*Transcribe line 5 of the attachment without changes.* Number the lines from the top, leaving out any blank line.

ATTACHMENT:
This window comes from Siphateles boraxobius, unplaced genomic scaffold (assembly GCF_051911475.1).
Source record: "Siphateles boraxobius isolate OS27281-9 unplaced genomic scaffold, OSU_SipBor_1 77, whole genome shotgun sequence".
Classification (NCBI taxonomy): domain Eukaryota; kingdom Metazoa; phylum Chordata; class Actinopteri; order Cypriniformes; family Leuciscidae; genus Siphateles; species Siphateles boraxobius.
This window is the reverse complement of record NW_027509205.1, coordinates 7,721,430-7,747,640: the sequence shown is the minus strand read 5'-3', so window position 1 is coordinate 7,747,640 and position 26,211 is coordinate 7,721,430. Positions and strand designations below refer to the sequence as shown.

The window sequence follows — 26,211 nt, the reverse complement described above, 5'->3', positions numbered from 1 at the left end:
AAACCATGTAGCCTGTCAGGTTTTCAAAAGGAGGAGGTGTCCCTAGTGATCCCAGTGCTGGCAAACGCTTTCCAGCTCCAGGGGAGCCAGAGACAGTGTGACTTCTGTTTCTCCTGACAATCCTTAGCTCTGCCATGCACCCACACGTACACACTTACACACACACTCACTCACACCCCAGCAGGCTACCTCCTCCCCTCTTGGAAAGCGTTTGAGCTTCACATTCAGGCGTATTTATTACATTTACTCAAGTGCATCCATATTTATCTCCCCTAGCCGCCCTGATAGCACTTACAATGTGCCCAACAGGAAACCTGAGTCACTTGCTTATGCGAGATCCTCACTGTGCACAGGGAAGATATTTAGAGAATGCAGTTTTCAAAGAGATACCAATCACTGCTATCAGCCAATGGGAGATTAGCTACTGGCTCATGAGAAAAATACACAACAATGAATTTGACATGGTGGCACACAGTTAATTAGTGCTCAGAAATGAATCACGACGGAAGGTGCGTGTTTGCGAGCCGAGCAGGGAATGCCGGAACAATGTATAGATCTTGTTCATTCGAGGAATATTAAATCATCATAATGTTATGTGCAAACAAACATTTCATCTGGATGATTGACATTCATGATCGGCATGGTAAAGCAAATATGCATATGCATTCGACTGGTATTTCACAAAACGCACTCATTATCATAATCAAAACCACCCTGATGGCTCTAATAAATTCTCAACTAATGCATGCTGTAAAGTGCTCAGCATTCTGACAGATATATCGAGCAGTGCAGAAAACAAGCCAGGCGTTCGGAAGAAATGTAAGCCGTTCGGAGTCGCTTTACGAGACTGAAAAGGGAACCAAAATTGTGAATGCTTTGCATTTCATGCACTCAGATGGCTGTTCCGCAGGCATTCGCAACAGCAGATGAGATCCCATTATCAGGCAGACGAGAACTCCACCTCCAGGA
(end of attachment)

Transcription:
The window sequence follows — 26,211 nt, the reverse complement described above, 5'->3', positions numbered from 1 at the left end: